Dr. Rees's quality improvement project focused on developing a subspeciality service model for breast pathologists to improve care for breast cancer patients and reduce inefficiencies. Breast cancer pathology reports provide essential information and contribute to the management plan of breast cancer patients. Poor quality, delayed, or incomplete breast cancer reports impact the quality of patient care. In the past, breast cancer cases have been reported by general pathologists in Saskatoon and the quality and turnaround time of these reports has not been monitored. Dr. Rees began to measure and monitor the quality and turnaround time of breast cancer pathology reports. View her poster to learn more about her project!

QIck Talk Video

Project Poster


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Dr. Rabia Shahid, General Internist, Saskatoon

Reducing Unnecessary Testing Before Surgery

While working in the pre-op clinic, Dr. Shahid noticed that unnecessary testing happens on a daily basis. The results of preoperative tests rarely change how patients are managed and in some cases can cause them harm. Dr. Shahid worked with a team of stakeholders, including experts and representatives from different departments, to look at preoperative testing done on patients scheduled for knee and hip surgery. The team found most unnecessary testing occurs because providers are not aware of guidelines and the lack of a standardized tool or protocol for testing. The team's goal was to reduce unnecessary testing before surgery by 50%. View her poster to learn more about her project!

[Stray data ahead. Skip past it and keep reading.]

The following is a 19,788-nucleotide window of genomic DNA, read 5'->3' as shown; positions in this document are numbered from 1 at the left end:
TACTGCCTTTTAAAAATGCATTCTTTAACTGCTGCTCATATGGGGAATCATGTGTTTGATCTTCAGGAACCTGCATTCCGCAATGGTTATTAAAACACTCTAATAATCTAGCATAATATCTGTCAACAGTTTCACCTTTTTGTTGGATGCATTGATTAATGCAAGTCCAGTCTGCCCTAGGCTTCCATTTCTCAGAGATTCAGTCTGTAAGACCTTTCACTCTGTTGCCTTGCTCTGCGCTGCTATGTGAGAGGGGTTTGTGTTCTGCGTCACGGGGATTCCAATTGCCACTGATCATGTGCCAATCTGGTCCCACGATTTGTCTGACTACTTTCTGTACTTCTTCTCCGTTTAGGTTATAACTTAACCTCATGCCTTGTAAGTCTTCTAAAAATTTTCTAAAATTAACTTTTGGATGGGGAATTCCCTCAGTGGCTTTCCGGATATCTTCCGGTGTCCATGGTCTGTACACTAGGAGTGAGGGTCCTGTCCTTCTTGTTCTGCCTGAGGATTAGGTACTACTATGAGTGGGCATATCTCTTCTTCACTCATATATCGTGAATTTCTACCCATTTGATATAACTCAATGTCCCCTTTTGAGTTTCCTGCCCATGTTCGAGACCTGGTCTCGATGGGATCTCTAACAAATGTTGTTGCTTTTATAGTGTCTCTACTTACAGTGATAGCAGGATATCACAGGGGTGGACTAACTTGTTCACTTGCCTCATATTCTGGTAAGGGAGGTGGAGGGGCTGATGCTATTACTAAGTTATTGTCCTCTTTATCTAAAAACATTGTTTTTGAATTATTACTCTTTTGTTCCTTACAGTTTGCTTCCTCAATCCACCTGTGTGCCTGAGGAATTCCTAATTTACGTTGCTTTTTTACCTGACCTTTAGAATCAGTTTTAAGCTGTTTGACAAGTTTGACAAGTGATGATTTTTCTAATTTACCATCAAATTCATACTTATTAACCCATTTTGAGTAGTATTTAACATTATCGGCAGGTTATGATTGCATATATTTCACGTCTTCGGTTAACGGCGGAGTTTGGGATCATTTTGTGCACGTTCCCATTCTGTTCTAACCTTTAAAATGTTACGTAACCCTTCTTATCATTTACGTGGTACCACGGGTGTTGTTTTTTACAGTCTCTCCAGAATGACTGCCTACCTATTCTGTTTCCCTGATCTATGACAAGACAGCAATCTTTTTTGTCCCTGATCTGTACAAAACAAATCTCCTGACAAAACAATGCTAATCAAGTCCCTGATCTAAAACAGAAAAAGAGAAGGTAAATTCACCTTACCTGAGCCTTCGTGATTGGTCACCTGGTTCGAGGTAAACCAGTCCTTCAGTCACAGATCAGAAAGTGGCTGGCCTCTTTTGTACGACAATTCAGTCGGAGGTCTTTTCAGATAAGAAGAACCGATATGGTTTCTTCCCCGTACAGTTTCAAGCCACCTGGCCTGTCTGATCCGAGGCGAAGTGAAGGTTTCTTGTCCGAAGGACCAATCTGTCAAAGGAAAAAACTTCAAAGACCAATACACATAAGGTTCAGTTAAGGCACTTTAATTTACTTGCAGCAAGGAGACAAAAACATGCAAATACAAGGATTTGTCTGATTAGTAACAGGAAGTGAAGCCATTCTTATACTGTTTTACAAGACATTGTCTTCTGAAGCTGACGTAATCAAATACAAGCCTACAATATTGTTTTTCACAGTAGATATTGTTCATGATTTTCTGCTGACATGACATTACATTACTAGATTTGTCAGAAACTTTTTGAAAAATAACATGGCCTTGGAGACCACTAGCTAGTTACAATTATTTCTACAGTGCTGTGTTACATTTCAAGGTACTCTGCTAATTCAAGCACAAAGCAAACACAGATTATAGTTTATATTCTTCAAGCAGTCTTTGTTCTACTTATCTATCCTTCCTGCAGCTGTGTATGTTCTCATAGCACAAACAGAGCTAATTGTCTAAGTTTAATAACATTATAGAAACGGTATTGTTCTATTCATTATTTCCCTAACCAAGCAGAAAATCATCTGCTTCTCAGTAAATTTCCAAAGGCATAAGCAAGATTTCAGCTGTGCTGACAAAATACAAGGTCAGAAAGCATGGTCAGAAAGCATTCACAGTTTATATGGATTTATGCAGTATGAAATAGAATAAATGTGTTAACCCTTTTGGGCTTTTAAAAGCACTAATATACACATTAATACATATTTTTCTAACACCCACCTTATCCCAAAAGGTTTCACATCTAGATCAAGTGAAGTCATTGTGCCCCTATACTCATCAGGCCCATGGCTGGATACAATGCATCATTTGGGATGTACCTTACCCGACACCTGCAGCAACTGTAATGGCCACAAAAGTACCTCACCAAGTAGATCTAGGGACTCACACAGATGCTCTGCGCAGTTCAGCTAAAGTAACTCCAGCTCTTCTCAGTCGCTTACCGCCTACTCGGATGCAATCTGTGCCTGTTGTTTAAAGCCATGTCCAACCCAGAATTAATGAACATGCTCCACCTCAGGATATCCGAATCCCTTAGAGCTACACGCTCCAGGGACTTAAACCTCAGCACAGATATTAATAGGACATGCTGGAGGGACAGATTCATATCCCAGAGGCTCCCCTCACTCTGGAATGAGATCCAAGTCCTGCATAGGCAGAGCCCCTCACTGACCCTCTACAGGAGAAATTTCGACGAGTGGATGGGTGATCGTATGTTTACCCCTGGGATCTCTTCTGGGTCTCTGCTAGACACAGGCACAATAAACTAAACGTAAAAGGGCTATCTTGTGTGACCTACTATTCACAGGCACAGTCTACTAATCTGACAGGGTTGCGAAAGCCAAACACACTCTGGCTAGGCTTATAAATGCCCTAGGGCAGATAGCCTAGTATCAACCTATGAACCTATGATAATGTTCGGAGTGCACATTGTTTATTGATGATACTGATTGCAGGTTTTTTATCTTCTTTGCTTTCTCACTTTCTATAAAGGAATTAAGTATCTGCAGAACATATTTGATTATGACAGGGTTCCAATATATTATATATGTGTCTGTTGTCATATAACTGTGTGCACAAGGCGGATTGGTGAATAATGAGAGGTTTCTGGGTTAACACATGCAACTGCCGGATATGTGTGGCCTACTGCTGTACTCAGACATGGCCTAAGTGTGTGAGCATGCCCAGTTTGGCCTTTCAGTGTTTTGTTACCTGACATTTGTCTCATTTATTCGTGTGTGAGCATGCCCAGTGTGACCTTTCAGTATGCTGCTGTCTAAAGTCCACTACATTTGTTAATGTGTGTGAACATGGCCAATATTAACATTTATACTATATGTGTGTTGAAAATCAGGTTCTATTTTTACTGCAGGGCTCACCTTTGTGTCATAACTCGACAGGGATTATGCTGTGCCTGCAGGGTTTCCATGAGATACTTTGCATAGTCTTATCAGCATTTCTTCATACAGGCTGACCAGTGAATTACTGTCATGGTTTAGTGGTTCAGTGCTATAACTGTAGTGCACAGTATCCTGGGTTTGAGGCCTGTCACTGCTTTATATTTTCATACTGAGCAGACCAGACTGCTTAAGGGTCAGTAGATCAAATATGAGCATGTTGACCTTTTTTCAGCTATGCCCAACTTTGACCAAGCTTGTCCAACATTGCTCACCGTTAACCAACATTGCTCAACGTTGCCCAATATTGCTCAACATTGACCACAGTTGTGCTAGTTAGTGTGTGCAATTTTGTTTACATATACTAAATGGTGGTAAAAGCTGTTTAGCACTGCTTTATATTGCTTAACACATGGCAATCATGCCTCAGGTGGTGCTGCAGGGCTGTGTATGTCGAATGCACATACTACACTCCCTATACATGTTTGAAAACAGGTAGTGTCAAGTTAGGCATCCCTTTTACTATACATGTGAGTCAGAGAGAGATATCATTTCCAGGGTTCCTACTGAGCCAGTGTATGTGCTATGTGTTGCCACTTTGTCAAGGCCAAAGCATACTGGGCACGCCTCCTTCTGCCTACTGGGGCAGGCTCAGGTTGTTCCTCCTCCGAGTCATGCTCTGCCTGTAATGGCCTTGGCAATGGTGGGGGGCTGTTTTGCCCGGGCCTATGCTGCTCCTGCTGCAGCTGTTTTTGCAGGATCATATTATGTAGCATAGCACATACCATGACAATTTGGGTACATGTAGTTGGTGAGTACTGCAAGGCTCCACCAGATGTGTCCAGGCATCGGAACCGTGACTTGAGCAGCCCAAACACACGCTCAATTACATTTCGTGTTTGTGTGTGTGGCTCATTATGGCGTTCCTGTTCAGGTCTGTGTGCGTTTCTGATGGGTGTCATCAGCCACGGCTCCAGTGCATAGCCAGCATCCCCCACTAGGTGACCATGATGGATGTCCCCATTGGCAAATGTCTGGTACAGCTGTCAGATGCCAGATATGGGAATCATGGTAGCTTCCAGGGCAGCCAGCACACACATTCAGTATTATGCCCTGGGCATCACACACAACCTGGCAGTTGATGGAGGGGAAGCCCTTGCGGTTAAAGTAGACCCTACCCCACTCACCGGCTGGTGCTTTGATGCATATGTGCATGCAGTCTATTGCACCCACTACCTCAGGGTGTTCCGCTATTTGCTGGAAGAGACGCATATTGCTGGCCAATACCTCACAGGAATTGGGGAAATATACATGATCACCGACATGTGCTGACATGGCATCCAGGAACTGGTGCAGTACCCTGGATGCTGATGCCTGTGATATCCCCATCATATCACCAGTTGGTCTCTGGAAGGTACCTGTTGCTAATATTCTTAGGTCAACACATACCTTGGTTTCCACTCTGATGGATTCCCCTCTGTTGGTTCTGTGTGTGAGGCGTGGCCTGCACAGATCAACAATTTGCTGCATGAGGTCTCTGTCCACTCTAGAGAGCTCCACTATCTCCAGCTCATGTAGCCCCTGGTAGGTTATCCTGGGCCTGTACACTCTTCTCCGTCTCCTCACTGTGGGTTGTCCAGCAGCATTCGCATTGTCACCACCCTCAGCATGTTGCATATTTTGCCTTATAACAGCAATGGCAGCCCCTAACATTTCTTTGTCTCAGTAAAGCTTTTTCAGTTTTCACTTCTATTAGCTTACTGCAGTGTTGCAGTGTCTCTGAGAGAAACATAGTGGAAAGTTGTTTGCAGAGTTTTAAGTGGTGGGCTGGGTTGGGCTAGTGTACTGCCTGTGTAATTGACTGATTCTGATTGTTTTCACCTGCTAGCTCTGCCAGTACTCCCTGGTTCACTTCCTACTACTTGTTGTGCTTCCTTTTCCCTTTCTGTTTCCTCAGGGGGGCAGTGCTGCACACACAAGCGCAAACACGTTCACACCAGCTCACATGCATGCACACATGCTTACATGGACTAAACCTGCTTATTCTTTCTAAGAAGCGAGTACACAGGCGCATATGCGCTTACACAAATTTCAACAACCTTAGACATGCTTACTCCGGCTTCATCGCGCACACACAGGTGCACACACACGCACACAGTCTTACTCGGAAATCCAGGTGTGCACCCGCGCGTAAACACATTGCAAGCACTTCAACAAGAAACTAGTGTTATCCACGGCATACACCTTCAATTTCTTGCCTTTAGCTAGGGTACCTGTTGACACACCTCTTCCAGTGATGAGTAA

QIck Talk Video

Project Poster


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Dr. Philip Wright, Radiation Oncologist, Saskatoon Cancer Centre

Optimizing Use of Single Fraction Palliative Radiation Therapy for Bone Metastases